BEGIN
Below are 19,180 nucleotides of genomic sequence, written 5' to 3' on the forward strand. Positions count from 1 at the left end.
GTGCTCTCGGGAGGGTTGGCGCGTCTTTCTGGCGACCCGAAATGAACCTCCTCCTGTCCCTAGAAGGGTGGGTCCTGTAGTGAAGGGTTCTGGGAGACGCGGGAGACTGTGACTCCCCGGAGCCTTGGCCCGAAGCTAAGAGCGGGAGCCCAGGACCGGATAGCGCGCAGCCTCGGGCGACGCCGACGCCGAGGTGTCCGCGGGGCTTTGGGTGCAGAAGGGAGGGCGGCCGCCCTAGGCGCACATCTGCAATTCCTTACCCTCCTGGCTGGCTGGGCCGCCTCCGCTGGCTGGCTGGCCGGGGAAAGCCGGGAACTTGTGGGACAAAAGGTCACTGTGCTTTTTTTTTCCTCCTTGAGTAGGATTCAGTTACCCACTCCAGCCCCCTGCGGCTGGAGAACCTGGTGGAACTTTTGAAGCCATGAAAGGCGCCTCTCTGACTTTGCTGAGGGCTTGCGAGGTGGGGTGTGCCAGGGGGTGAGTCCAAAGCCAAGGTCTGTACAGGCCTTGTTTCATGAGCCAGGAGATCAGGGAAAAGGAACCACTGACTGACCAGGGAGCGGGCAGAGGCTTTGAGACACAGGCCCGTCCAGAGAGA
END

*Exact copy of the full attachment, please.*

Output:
Below are 19,180 nucleotides of genomic sequence, written 5' to 3' on the forward strand. Positions count from 1 at the left end.
GTGCTCTCGGGAGGGTTGGCGCGTCTTTCTGGCGACCCGAAATGAACCTCCTCCTGTCCCTAGAAGGGTGGGTCCTGTAGTGAAGGGTTCTGGGAGACGCGGGAGACTGTGACTCCCCGGAGCCTTGGCCCGAAGCTAAGAGCGGGAGCCCAGGACCGGATAGCGCGCAGCCTCGGGCGACGCCGACGCCGAGGTGTCCGCGGGGCTTTGGGTGCAGAAGGGAGGGCGGCCGCCCTAGGCGCACATCTGCAATTCCTTACCCTCCTGGCTGGCTGGGCCGCCTCCGCTGGCTGGCTGGCCGGGGAAAGCCGGGAACTTGTGGGACAAAAGGTCACTGTGCTTTTTTTTTCCTCCTTGAGTAGGATTCAGTTACCCACTCCAGCCCCCTGCGGCTGGAGAACCTGGTGGAACTTTTGAAGCCATGAAAGGCGCCTCTCTGACTTTGCTGAGGGCTTGCGAGGTGGGGTGTGCCAGGGGGTGAGTCCAAAGCCAAGGTCTGTACAGGCCTTGTTTCATGAGCCAGGAGATCAGGGAAAAGGAACCACTGACTGACCAGGGAGCGGGCAGAGGCTTTGAGACACAGGCCCGTCCAGAGAGA